Mother Earth Living

Lambsquarters: The Wild Spinach

By Staff

Lambsquarters is a vegetable most people weed out of their yards. The foraging community calls it wild spinach.

Lambsquarters: A Wild Spinach with Many Names

Lambsquarters, Chenopodium album, in the amarathus family (Amaranthaceae), was a pot herb (vegetable you add to the stew) across Eurasia and was certainly brought to North America as a food. It is related to spinach (Spinaca oleracea) and as a food has the same warnings. (Spinach is rich in oxalic acid, can be high in nitrates, and has a lot of vitamin K, a blood-clotting factor, each of is a problem for some people.) Lambsquarters grows all over the world but you may well walk by it without noticing it.

The scientific name says “white goose foot”, chen is goose in Greek,  podium means foot, and album is white. Goosefoot describes the shape of the leaves. The new leaves around the flowers are whitish, as are the small flowers in lambsquarters. Other species of goosefoot (Chenopodium) have new leaves that are just green.

After two thousand years as a European food, it has many common names. Some are not distinctive: calling lambsquarters goosefoot will confuse it with other Chenopodium species. Pigweed is another name for lambsquarters but not just other chenopodiums but other amaraths are also called pigweed. Fat hen is its most common common name in England, but you don’t hear it in the United States. Wild spinach is often applied to any Chenopodium species. All the goosefoots (genus Chenopodium) are edible, but some are more fibrous than others. In my experience lambsquarters (Chenopodium album) is softer and easier to chew than the other goosefoots where I live. 

Lambsquarters hybridizes with its relatives, so intermediate forms are common. North America has 39 species of plants in the genus Chenopodium, known generally as goosefoots. Of those, 29 are native. Chenopodium berlandieri, pitseed goosefoot, was domesticated by Native Americans in eastern North America more than 3,500 years ago and was an important crop until Europeans arrived. 

Using and Gathering Lambsquarters

Lambsquarters is my favorite of the wild greens. It tastes good with no bitterness or annoying fibers. My advice, though, is, if you are gathering, either gather early in the spring or wash the leaves carefully looking for little green inchworms (caterpillars), because they like it too. As with all foraged plants, be careful to gather from sites where the plants did not pick up something nasty from the environment. I let  lambsquarters grow as weeds in my garden so I can gather them to eat. That is a very old tradition; farmers and gardeners throughout history have tolerated edible or useful plants that invade their crops to have those plants without the work of cultivating them.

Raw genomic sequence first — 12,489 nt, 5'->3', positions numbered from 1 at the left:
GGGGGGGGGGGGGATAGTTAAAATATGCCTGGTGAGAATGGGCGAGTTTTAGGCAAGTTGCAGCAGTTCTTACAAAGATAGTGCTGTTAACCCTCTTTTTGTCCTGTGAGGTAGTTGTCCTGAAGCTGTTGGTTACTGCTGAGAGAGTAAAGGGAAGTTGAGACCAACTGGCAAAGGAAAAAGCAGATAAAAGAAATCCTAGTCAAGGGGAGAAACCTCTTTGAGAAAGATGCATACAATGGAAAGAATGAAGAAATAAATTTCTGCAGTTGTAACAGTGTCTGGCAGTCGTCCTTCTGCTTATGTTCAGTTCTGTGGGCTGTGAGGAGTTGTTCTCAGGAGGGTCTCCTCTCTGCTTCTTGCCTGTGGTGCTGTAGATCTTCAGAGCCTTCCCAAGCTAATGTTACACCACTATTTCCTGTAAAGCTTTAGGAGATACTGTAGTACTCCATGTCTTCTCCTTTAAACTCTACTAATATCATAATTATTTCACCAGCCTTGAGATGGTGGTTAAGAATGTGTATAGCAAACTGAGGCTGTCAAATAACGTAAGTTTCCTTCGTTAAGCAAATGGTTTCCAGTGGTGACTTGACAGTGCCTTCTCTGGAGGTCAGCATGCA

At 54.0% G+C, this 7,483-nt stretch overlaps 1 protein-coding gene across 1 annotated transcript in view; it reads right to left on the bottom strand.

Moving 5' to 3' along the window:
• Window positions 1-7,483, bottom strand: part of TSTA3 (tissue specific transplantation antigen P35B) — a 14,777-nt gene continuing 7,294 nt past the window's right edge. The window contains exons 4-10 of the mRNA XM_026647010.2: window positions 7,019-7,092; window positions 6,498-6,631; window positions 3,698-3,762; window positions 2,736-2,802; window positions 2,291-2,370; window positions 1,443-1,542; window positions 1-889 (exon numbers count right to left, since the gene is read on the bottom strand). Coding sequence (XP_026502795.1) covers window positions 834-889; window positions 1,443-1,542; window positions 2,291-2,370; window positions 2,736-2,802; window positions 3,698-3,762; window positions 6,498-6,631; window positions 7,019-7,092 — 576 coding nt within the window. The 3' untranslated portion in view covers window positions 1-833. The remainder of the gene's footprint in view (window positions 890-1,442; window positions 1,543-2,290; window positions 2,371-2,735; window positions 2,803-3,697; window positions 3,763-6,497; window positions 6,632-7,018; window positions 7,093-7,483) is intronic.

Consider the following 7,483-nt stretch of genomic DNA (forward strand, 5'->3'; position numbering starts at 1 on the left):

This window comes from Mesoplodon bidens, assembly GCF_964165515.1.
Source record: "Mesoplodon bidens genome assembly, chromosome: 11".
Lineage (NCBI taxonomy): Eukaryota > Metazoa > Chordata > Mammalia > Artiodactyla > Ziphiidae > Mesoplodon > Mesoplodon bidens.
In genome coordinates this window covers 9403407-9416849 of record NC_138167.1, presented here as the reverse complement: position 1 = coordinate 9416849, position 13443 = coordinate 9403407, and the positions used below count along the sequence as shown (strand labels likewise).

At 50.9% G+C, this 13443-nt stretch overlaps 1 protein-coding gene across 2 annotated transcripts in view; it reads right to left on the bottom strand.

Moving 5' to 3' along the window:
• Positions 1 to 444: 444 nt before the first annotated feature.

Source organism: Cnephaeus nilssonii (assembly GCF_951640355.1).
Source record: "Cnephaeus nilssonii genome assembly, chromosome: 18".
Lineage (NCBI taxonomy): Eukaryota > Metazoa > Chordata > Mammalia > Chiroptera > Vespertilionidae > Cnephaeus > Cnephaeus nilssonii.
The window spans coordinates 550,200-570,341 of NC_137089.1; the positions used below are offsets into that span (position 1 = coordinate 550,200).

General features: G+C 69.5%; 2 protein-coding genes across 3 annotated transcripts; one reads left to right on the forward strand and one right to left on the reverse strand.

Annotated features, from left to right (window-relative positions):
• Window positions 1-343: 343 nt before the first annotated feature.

I eat it boiled like fresh spinach. The foraging references listed below, Blair, Dean, Kallas and Thayer, give preparation options and interesting recipes.

Found all over North America (and the rest of the world, actually), lambsquarters is an annoying weed to many people. It grows fast and survives under diverse conditions. One healthy plant can produce thousands of seeds (for example 500,000, though counting small seeds is not something many people like doing, so that is probably not the most seeds a lambsquarters plant ever made.) With that kind of seed production, it can and does quickly become a smothering carpet of lambsquarters. On the other hand, it is edible, to wildlife and domestic livestock as well as people, and so it can be a problem in a bean field but absent in the adjacent cow pasture. If it is in your yard and you don’t want it, pull it out before the seeds ripen; it is an annual that is easily eliminated that way. 

Mostly, although abundant and widespread, Chenopodium album is overlooked, which is too bad since it is a tasty, pretty little green plant.


Blair, K. The Wild Wisdom of Weeds. Chelsea Green Publishing, White River Junction, Vermont. 2014.
Deane, Greene. Eat the Weeds Chenopodium album, getting goosed accessed 1/26/20
Jones, P. Just Weeds. Chapters Publishing Company, Shelburne, VT. 1994.
Kallas, J. Edible Wild Plants. Wild foods from dirt to plate. Gibbs Smith Publisers, Layton UT. 2010.
Smith, B. D. Eastern North America as an independent cetner of plant domestication. Proceedings of the National Academy of Science (USA) 103 (33): 12223-12228. 2006.
Thayer, S. The Forager’s Harvest. A guide to identifying, harvesting and preparing edible wild plants. Forager’s Harvest Press, Birchwood, WI. (2006).

  • Published on Jan 28, 2020
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